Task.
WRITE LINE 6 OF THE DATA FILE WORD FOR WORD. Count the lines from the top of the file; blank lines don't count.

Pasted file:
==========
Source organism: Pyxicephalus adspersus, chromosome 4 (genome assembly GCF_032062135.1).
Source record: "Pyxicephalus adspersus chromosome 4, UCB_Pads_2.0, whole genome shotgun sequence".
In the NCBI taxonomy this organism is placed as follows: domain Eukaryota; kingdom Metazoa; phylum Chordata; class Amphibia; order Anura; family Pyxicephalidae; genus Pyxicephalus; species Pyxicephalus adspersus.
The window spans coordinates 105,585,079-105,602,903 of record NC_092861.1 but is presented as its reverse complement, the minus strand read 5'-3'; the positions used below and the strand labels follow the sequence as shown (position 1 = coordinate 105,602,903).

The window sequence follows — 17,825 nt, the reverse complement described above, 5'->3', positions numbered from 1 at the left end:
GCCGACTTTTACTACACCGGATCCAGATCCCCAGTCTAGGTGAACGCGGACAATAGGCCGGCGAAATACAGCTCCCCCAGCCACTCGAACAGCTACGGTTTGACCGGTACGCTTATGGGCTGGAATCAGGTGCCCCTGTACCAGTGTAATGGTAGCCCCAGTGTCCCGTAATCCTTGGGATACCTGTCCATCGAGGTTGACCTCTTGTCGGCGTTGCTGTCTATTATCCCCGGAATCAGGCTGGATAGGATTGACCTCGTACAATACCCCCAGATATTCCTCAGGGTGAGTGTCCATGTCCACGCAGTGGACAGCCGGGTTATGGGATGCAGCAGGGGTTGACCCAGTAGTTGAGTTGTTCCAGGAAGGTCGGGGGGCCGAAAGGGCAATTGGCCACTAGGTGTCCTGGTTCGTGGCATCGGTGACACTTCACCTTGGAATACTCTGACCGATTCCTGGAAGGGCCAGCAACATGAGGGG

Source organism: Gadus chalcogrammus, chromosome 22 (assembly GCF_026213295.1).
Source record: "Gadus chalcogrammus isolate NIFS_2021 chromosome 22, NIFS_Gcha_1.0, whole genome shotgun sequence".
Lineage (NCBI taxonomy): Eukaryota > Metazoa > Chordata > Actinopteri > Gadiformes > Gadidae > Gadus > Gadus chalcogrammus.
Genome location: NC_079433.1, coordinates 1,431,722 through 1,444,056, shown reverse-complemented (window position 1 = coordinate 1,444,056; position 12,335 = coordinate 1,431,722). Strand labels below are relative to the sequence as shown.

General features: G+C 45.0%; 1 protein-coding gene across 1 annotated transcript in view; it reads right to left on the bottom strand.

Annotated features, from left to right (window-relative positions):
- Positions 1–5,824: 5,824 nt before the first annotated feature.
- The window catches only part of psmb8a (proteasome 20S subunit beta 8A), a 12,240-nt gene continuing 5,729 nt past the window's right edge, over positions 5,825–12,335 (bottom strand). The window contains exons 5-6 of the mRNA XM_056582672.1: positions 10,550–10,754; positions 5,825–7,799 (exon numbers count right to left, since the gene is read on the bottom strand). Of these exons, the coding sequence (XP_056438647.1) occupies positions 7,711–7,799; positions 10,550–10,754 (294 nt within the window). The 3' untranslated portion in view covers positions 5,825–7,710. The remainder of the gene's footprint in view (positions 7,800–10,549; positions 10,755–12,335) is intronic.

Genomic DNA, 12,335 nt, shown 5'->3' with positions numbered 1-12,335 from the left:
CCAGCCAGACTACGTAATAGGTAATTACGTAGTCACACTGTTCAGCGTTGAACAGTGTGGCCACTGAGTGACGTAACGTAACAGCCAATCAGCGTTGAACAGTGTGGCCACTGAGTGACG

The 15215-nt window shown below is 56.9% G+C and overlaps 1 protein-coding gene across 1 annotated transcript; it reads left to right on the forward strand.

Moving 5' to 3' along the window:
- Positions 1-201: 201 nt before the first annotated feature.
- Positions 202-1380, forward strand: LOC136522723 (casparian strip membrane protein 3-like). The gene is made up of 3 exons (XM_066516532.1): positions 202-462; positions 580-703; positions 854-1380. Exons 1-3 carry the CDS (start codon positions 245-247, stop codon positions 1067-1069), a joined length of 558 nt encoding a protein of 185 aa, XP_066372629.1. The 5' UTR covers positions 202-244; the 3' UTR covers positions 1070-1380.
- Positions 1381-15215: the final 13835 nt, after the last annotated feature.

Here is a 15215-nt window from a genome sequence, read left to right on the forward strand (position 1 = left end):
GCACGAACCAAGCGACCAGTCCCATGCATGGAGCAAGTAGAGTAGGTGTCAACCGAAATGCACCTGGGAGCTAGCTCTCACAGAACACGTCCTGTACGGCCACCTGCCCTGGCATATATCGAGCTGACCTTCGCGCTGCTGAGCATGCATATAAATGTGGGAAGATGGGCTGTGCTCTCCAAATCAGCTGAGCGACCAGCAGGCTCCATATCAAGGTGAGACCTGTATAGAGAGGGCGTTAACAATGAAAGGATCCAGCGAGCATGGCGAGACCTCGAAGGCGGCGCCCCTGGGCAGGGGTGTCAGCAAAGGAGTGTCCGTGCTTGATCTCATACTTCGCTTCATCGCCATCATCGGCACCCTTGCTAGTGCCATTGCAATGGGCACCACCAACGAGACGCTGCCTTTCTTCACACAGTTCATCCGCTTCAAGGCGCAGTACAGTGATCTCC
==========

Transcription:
GCCGACTTTTACTACACCGGATCCAGATCCCCAGTCTAGGTGAACGCGGACAATAGGCCGGCGAAATACAGCTCCCCCAGCCACTCGAACAGCTACGGTTTGACCGGTACGCTTATGGGCTGGAATCAGGTGCCCCTGTACCAGTGTAATGGTAGCCCCAGTGTCCCGTAATCCTTGGGATACCTGTCCATCGAGGTTGACCTCTTGTCGGCGTTGCTGTCTATTATCCCCGGAATCAGGCTGGATAGGATTGACCTCGTACAATACCCCCAGATATTCCTCAGGGTGAGTGTCCATGTCCACGCAGTGGACAGCCGGGTTATGGGATGCAGCAGGGGTTGACCCAGTAGTTGAGTTGTTCCAGGAAGGTCGGGGGGCCGAAAGGGCAATTGGCCACTAGGTGTCCTGGTTCGTGGCATCGGTGACACTTCACCTTGGAATACTCTGACCGATTCCTGGAAGGGCCAGCAACATGAGGGG